The United Nations said Tuesday that all the signs from Bucha pointed toward civilians having been directly targeted and killed in the town outside Kyiv.
The UN Human Rights Office said the images emerging from Bucha were extremely disturbing, and underlined that international law prohibited deliberate attacks on civilians.
Western leaders have united in outrage after dozens of bodies were found on the streets and in mass graves when Russian troops retreated from the devastated town, laying bare the horrors of a 40-day war that has killed thousands.
“What we’re talking about here appears to be the direct killing and targeting of civilians in Bucha,” rights office spokeswoman Liz Throssell told reporters in Geneva.
She cited photographs of people with their hands bound and of partially naked women whose bodies had been burnt.
“This is extremely disturbing, and does really strongly suggest that they were directly targeted as individuals, and here, what we must stress is that under international humanitarian law, the deliberate killing of civilians is a war crime,” she said.
Throssell added: “All the signs are that the victims were directly targeted and directly killed.
“You could argue there was a military context, for example, to a building being hit; it’s hard to see what was the military context of an individual lying in the street with a bullet to the head or having their bodies burned.”
Throssell clarified that the Office of the United Nations High Commissioner for Human Rights did not have staff on the ground in Bucha.
Ukrainian President Volodymyr Zelensky blames Russian troops for the killings, but the Kremlin has denied responsibility. Moscow suggested images of the corpses in Bucha were “fakes.”
In Bucha, resident Olena told AFP she saw Russian soldiers shoot a man in cold blood as units of “brutal” older troops sowed fear in the town near Kyiv.
“Right in front of my eyes, they fired on a man who was going to get food at the supermarket,” said Olena, 43, who did not wish to give her second name.
Located 30 kilometers (19 miles) to the northwest of Kyiv’s city center, the town of Bucha was occupied by Russian forces on February 27 in the opening days of the war and remained under their control for a month.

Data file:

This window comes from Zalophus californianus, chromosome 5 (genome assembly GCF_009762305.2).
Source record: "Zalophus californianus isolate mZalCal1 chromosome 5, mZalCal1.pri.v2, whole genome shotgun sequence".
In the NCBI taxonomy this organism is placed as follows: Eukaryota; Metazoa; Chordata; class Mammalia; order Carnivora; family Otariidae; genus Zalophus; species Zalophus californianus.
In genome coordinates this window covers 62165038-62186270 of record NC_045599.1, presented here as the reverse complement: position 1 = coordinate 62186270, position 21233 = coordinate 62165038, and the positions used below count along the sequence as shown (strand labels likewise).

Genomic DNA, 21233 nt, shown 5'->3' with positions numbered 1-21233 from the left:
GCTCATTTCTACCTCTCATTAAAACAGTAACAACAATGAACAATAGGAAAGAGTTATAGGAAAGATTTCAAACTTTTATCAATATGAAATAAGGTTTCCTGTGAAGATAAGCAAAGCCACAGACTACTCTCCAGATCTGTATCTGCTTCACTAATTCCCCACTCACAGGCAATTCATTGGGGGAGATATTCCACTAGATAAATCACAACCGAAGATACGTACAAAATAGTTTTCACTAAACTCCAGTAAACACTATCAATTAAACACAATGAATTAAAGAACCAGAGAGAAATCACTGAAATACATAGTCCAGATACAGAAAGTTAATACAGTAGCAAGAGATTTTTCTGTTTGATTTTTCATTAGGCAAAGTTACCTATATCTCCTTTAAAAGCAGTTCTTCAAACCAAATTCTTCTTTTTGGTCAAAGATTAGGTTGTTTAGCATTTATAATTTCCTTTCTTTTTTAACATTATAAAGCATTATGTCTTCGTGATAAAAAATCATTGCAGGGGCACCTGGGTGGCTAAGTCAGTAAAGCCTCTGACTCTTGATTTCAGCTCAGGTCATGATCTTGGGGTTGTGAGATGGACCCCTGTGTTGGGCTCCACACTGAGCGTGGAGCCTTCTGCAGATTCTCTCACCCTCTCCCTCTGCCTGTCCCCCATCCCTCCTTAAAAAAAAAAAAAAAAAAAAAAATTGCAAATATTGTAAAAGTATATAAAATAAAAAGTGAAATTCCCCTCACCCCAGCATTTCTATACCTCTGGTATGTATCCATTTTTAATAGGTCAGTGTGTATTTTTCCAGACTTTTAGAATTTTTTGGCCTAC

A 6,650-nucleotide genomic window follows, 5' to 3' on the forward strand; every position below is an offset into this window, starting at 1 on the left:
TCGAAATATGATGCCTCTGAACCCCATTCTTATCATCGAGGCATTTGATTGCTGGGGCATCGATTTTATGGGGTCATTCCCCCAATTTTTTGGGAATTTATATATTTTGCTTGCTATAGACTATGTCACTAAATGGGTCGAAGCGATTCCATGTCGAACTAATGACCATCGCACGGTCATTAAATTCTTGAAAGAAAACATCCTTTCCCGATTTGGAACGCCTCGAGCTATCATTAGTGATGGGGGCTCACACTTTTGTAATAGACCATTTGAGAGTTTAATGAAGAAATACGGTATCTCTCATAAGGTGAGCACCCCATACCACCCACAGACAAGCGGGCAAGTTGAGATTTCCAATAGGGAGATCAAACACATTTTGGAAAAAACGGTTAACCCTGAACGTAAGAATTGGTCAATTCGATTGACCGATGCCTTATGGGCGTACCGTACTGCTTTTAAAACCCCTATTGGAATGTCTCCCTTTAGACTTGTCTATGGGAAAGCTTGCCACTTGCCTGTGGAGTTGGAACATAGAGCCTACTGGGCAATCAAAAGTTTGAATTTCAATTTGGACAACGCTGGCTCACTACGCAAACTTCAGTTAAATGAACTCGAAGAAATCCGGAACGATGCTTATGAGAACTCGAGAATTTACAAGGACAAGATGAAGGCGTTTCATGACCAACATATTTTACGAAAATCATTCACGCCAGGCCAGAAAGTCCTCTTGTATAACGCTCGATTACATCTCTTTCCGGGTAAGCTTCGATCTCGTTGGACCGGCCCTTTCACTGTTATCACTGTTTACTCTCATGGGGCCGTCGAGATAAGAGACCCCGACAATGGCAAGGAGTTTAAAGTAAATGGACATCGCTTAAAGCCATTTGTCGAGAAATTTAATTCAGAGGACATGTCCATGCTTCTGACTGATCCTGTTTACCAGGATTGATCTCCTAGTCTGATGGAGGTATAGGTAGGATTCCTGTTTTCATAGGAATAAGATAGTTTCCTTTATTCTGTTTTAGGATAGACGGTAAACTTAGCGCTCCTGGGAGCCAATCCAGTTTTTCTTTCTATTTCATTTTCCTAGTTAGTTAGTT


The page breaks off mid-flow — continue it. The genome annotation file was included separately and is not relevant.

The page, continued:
After the bombardments stopped, Ukrainian forces were able to retake the town on Thursday.
Large numbers of bodies in civilian clothing have since been found in the town.
Throughout March, Olena lived with her children, seven and nine years old, in a cellar with no electricity under a four-story apartment building, along with other residents.
“There was no Ukrainian army in town, only the territorial defense made up mostly of unarmed guards from local businesses. And then they fled” when the Russians arrived, she said. “At the beginning, there were mostly young [Russian] soldiers. Then, two weeks later, there were others, older ones. They were more than 40 years old.
“They were brutal. They mistreated everyone. And that’s when the massacres started,” she said, before interrupting herself, a dark, thoughtful look on her face.
‘Lying in blood’
According to Olena, the older soldiers “were very well equipped and wore black and dark green uniforms” as opposed to standard Russian army fatigues.
“There were some good guys among the Russian soldiers and there were some very rough men, especially officers from the FSB,” the Russian security services, said Olena, who was dressed in a red beanie, a fleece jacket, tracksuit bottoms, and sports shoes.
“I was going up to the soldiers to ask them what I should feed my children with and they brought us rations and food.